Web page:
Tags:
  1. iniminimoshimo
    Offline

    iniminimoshimo New Member

    Joined:
    Sep 19, 2015
    Messages:
    6
    Likes Received:
    3
    Location:
    Belgium

    Are the powers too much?

    Discussion in 'Plot Development' started by iniminimoshimo, Sep 19, 2015.

    Hello there.
    My favourite kind of book/film/story has always been fantasy and it will probably stay that way. So of course, the genre of the story I want to write is.. you guessed it... fantasy.

    The idea I've been toying around with lately is based on a game me and my brother used to play.
    We loved Avatar (No, not the film with the tall, blue space people, but the animated series) so we pretended we were benders. We felt like that wasn't enough, so we also pretended we could turn into animals..
    Now, I have been told that it's just too much powers. I also realise it will be difficult to write multiple characters developing their own very different powers and describe fights of such massive variety. Because of this reason I have put the idea on hold for years.
    But I've started reading a book by Licia Troisi about a girl who has the sleeping soul of an ancient dragon hidden in her and must develop her powers and work together with that dragon. Roughly said, she can control plants and as she grows stronger, she will be able to physically turn into that dragon.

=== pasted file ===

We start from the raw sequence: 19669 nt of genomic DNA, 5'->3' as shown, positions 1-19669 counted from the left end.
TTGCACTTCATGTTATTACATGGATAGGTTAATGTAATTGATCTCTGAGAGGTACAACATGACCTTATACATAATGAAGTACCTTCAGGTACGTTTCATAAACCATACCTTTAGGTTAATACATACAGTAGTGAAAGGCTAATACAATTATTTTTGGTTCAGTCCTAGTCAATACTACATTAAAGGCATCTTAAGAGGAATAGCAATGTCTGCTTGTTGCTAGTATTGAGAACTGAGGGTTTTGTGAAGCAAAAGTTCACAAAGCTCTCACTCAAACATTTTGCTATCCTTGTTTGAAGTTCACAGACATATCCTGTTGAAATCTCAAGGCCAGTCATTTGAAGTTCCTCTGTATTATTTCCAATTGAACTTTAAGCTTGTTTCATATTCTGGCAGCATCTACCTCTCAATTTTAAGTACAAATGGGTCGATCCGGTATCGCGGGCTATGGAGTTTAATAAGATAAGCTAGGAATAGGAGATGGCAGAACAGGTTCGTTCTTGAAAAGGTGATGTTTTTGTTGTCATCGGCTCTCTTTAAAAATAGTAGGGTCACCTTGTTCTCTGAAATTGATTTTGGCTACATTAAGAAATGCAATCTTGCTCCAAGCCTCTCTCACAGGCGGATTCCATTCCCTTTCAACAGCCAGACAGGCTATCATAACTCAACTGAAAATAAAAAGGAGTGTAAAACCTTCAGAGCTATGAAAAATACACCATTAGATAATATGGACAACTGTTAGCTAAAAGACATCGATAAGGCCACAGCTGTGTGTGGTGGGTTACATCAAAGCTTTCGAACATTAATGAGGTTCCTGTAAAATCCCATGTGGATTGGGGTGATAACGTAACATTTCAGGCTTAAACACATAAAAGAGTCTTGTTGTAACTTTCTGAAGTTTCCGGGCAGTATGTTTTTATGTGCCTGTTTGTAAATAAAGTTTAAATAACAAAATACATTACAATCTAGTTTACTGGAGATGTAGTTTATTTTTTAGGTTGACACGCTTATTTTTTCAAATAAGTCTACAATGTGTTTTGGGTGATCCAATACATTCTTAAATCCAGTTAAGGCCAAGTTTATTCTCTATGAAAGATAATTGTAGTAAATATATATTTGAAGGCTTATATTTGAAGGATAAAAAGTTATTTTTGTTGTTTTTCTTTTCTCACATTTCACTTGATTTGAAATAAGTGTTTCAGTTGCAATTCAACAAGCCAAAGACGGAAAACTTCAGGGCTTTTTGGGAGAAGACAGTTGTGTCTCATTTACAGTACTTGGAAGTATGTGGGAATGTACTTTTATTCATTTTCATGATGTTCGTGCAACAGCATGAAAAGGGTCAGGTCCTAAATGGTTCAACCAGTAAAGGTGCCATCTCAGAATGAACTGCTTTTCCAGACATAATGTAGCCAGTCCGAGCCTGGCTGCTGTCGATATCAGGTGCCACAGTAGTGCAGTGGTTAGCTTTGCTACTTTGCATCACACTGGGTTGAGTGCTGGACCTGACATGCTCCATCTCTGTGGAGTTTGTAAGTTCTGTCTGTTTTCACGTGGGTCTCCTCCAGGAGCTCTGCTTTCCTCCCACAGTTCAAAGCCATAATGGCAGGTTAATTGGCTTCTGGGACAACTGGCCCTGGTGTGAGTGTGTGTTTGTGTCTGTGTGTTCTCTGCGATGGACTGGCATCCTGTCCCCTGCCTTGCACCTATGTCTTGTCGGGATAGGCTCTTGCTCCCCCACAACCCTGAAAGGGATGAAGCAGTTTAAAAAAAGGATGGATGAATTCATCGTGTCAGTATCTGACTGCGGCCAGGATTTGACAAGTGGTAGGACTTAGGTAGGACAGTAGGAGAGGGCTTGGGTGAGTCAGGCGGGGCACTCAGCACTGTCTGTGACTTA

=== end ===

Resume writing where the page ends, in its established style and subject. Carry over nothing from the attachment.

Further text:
Isn't that basically what I wanted to do, but in a different skin?
    I feel that, if written correctly, this might actually work.

    I will describe the ideas I have so far:
    • The main character will be based on myself, which means she will start out very insecure and will grow stronger by time.
    • The fighting characters will have the power to turn into an animal and also have another power, such as bending water or telepathy. I have not decided on the source of this power yet.
      The powers will not be directly related to personality to allow for ironic match-ups.
    • I plan to have the "good" ones attend a school of sorts, founded by a secret organisation, to learn to control their powers. The school will be infiltrated by the villain at some point.
    I don't want to go into detail, but this is pretty much all I have.
    I would like your opinion on this.
     
  2. GuardianWynn
    Offline

    GuardianWynn Contributing Member Contributor

    Joined:
    Nov 12, 2014
    Messages:
    2,085
    Likes Received:
    671
    Short answer: No that isn't too much.

    Long answer: Powers and abilities being too much is all about context and how in context they will tell a story. I mean take Harry Potter for example. Wizards could learn to control the elements and turn into animals along with many more powers. Yet since all notable characters have a similar potential never did it feel like one power simply undercut the growth of the character in the story.

    While I am sure there are better examples. Lets take a look at Superman(Mainly because I hate him.) Superman powers might be long if you know them but only one it particular matters. Indestructible. He can't be harmed basically. So when you pause and think about it. He is never really in danger. Nothing ever really threatens him. It is stated rather clearly he could leave Earth or destroy it with no ill effects towards him. This makes that one power he has too much. It is hard to feel for a character that isn't challenged. This is true with powers or without powers. Which is why a story in a teenage high school is more about the underdog geek who is struggling then the queen bee. If the environment isn't challenging them. Then they are boring.